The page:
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Joint manipulation is a type of passive movement of a skeletal joint. It is usually aimed at one or more “target” synovial joints with the aim of achieving a therapeutic effect. Manipulation is intended to improve the function of a joint.
Joint manual manipulation releases the restricted joint movement by improving biomechanical and neurological function, thus:
1) Restores normal motion to the joints of spine/extremities
2) Relaxes tight muscles
3) Improves coordination
4) Inhibits pain
What Makes The Sound During The Manipulation?
Joint manipulation is characteristically associated with the production of an audible ‘clicking’ or ‘popping’ sound. This sound is believed to be the result of a phenomenon known as cavitation occurring within the synovial fluid of the joint. When a manipulation is performed, the applied force separates the articular surfaces of a fully encapsulated synovial joint. This deforms the joint capsule and intra-articular tissues, which in turn creates a reduction in pressure within the joint cavity. In this low pressure environment, some of the gases that are dissolved in the synovial fluid (which are naturally found in all bodily fluids) leave solution creating a bubble or cavity, which rapidly collapses upon itself, resulting in a ‘popping’ sound. The contents of this gas bubble are thought to be mainly carbon dioxide.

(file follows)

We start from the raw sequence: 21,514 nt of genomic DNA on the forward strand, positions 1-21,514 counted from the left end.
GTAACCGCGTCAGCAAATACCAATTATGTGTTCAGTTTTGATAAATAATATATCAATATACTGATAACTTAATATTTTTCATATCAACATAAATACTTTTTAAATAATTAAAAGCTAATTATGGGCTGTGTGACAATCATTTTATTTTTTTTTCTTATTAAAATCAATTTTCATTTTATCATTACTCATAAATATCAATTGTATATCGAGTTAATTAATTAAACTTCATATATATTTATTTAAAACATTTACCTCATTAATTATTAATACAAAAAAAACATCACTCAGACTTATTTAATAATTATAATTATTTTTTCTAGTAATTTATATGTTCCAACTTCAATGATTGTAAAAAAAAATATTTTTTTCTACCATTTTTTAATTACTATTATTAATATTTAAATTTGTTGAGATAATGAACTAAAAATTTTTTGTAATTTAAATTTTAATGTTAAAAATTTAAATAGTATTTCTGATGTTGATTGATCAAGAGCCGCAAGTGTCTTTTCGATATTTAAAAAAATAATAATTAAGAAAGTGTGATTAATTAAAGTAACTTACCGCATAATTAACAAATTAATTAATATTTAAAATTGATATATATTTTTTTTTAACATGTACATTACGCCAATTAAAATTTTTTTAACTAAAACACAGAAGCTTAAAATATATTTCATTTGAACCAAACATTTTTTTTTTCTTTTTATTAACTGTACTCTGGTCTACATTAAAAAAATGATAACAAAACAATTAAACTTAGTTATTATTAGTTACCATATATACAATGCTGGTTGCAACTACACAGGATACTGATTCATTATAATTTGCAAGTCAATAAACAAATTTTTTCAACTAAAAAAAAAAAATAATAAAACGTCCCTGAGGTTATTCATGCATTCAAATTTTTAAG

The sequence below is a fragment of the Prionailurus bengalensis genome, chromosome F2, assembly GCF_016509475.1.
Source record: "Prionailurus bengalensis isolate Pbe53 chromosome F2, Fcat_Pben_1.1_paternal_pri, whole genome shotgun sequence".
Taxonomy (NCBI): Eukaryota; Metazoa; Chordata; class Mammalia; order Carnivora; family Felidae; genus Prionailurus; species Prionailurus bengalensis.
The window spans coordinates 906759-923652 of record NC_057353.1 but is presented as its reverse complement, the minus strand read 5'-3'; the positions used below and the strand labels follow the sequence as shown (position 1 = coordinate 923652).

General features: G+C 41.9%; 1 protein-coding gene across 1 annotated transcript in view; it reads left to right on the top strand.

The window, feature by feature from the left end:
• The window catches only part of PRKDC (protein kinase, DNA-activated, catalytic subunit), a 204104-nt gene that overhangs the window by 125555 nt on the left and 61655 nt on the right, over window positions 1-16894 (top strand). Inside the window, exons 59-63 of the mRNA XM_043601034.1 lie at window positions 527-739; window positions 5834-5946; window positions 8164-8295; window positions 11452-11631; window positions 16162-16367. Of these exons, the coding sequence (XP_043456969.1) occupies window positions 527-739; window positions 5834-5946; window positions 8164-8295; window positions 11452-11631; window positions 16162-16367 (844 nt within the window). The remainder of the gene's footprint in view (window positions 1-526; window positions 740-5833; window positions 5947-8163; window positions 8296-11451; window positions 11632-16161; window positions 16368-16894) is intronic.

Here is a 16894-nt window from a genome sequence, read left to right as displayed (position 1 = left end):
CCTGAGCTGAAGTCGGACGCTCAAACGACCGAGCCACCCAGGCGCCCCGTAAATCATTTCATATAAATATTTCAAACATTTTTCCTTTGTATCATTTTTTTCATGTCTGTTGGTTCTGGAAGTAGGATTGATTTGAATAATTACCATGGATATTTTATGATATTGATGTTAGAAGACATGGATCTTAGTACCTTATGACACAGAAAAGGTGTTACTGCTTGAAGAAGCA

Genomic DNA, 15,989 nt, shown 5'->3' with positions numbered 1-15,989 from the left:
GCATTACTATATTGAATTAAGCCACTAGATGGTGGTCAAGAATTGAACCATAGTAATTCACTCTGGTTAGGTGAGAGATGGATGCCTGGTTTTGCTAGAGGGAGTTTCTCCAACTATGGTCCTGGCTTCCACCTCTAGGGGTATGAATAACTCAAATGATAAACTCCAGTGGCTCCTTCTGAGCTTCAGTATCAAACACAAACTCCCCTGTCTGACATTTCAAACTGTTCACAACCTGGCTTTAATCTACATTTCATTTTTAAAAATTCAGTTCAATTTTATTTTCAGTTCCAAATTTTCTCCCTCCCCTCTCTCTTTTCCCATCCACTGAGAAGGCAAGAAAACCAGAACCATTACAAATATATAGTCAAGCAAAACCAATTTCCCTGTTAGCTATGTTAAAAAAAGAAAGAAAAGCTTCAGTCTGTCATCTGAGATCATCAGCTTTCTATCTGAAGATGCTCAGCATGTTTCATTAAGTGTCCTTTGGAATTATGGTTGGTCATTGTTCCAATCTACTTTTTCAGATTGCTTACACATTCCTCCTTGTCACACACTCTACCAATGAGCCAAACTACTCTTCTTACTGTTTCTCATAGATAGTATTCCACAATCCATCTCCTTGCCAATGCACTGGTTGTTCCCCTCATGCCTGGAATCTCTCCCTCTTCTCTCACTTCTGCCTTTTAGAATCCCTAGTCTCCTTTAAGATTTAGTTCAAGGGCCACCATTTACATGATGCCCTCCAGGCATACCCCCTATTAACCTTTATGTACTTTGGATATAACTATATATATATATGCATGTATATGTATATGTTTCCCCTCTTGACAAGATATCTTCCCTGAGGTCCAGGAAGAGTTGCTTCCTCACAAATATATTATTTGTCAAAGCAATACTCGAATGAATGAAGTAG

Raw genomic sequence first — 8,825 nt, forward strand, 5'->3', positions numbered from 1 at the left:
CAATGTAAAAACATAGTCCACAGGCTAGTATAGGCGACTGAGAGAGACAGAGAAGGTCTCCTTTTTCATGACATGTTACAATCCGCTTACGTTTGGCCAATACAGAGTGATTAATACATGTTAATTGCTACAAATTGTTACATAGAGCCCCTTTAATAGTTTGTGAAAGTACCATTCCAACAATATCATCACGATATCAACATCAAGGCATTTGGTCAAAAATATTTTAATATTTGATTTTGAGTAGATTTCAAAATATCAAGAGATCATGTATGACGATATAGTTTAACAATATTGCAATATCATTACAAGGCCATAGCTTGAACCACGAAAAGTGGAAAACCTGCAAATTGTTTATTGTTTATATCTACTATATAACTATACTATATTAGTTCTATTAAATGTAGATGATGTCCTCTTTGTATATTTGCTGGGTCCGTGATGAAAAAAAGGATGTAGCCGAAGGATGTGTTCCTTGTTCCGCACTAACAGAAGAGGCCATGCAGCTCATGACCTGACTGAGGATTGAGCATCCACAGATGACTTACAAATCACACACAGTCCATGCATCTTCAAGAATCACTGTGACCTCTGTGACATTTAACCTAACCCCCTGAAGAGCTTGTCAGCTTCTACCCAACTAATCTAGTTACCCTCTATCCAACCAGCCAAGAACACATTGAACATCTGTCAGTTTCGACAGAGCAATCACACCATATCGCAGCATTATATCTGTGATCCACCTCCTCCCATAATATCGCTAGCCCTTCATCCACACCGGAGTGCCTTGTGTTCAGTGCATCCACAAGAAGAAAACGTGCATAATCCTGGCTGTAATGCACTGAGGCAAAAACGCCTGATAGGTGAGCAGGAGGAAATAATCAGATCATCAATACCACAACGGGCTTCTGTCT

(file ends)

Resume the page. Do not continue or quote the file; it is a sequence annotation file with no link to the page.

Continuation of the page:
In other words, lubricating fluids separate the bones of each joint. Some adjusting methods can produce a sound when the gas and fluids in the joint shift. It is much like the ‘pop’ from opening a bottle of champagne. The sound is interesting, but it is not a guide to the quality or value of the manipulation.